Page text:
On June 28, several senior members of Egypt’s Muslim Brotherhood were arrested, including Dr. Abdel Moneim Abul Fotouh, member of the the Egyptian Medical Syndicate, Executive Bureau of the Muslim Brotherhood and Secretary-General of the Arab Medical Union.
The clampdown on Brotherhood members (including arrests three young reformist Islamist bloggers on July 22) is widely perceived to be a precursor to changing political dynamics in Egypt, particularly with regard to presidential succession. President Hosni Mubarak is considered to be grooming his son Gamal for the post. Predictions are widespread that the clampdown is an attempt to weaken the Brotherhood before Mubarak potentially dissolves parliament and calls for early elections. The government and NDP ruling party have dismissed such predictions as conjecture.
The Brotherhood has been targeted before parliamentary elections in the past, yet in 2000 and 2005, it nevertheless increased its number of seats in parliament. The group is banned, but members are allowed to run as independent candidates.
Fotouh’s arrest followed security investigations accusing him of using his leadership in the Arab Medical Union and Egyptian Doctors’ Syndicate to garner international support and foreign financing for the Muslim Brotherhood. There are also accusations of Muslim Brotherhood ties to Hamas and Hizbullah. He has not responded to questioning, saying that necessary information is disclosed in his statements from an investigation in 1995, which led to a five year sentence beginning a year later. He was first arrested in 1981 before a military tribunal.
Before being detained last month, Fotouh was banned from international travel. Calls to release Fotouh early on medical grounds came from many camps recently. Moreover, he is reported to need access to a UK hospital.
Al-Ahram surveys the political maneuvering behind his arrest, citing that Fotouh is a potential candidate to replace the Brotherhood’s Supreme Guide Mahdi Akef, who is expected to step down soon. Moreover, Fotouh is a consistent critic of Gamal Mubarak and has vocalized opposition to the inheritance of power.
Considered a reformist-minded moderate within the Brotherhood, Fotouh’s arrest surprised some in the international community. In the past, he has declared that the Brotherhood is at the forefront of reform, calling for a democratic Egypt based on human rights and sustainable development. He claims that the Egyptian government’s repression of the Muslim Brotherhood, however, risks provoking extremism rather than moderation. In 2007, he wrote:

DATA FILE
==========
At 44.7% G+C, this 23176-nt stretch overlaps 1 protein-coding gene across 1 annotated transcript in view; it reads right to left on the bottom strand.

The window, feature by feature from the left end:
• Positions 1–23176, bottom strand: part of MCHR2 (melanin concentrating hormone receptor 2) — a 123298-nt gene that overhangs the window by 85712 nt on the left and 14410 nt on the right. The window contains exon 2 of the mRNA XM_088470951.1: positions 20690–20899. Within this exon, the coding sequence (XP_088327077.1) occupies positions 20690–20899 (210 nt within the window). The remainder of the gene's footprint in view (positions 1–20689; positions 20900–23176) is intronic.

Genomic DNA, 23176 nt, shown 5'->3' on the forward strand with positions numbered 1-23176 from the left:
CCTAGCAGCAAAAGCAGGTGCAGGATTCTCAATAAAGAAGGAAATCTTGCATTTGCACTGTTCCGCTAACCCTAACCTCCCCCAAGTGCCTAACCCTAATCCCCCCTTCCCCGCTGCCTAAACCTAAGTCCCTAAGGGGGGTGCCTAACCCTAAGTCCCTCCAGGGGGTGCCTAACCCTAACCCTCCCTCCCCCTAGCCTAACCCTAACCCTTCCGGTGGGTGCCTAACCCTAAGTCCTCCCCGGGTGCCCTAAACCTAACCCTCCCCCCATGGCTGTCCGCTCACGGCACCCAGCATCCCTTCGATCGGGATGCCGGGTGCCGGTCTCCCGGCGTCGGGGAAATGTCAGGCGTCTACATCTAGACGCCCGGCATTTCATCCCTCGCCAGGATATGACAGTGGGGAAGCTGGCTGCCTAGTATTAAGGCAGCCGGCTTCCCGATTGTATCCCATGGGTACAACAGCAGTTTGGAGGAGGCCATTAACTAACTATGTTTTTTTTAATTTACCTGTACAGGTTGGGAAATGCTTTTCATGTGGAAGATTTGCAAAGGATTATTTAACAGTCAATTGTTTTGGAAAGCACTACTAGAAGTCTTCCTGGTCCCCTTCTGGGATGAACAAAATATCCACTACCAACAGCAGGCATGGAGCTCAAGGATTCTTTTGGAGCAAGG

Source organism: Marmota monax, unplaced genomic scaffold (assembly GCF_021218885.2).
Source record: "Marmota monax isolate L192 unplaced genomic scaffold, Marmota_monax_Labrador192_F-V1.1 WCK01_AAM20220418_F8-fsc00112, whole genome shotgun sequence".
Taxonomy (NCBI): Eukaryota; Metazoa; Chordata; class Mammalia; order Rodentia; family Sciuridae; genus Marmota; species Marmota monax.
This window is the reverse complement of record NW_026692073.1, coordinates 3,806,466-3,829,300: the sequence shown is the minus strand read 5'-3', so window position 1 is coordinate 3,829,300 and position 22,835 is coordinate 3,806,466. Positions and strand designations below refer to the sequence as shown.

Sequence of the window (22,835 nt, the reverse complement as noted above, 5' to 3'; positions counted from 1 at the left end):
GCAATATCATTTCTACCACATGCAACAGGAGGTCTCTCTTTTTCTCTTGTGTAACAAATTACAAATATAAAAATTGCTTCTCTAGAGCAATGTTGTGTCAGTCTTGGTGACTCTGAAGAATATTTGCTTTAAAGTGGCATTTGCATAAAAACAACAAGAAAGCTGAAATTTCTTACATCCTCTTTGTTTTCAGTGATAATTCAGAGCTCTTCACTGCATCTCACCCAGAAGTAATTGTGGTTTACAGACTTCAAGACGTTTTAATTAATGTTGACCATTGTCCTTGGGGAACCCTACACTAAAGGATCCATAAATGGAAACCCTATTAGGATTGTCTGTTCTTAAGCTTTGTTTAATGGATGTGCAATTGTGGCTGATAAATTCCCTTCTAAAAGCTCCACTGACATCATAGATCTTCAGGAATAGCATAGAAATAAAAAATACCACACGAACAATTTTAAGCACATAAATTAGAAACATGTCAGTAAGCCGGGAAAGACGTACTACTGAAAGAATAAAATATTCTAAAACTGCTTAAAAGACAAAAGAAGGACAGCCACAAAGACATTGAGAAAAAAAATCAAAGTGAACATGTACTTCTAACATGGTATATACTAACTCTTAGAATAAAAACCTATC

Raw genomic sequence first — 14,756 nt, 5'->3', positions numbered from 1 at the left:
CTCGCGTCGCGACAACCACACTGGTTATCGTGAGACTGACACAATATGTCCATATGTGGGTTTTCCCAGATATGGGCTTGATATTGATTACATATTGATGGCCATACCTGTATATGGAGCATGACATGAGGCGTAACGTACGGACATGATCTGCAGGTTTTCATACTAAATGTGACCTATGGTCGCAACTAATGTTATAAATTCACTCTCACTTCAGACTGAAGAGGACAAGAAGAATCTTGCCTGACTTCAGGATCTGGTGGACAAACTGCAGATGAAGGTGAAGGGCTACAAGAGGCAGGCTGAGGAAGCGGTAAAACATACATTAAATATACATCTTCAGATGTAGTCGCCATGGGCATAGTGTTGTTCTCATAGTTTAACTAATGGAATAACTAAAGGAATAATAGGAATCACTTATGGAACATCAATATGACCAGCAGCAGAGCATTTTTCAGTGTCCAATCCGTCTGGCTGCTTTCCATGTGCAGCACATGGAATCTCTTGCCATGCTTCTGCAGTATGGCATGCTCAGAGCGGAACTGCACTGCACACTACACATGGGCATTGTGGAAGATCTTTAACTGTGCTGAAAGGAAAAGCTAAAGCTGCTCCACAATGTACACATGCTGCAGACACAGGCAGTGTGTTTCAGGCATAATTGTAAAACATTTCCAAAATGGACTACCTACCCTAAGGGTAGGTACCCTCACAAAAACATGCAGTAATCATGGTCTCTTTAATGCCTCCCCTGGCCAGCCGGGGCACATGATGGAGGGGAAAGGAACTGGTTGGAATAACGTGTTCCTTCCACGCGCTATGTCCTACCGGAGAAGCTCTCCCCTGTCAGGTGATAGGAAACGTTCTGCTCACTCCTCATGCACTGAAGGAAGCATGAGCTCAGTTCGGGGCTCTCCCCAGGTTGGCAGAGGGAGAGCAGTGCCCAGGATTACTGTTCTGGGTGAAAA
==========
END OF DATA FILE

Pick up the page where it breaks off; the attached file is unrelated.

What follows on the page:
“Stability cannot be achieved by depriving social and political leaders of civil justice. Nor can it be achieved by resisting democracy and excluding the largest political force in the country from political life. By closing the doors to dialogue, the state is opening a door to chaos and extremism. The consequences will be severe, not only for Egypt but for the entire Middle East.” (Guardian, 16 March 2007)
Citing a “misunderstanding within the media with regards the debate between extremist and secularists,” in a recent interview, Fotouh rejects suggestions that the Brotherhood will lean Egypt toward conservative Islam. Rather, he argues that the group’s calls for reform are rooted in widespread graft and state militancy. He sees a place for the Brotherhood in promoting freedom, justice and development through a democratic multiparty system: “In the end, we all agree that the choice is to the people. If you want to nominate anyone, go ahead and the people can choose whom they please.”
With regard to the United States, Fotouh commends President Obama’s outreach to the Muslim world. He is optimistic, yet like many observers, is waiting for U.S. action. Fotouh maintains that American policies should reflect its own values and standards. Obama’s relations with the Muslim world means reaching out the Brotherhood, he insists, yet he expects no special treatment. This, and relations with every people and continent, should focus on three principles: freedom, justice and development. Such a strategy, he maintains, will enhance global stability because insecurity is caused by “ignorance, poverty and lack of freedom and justice.”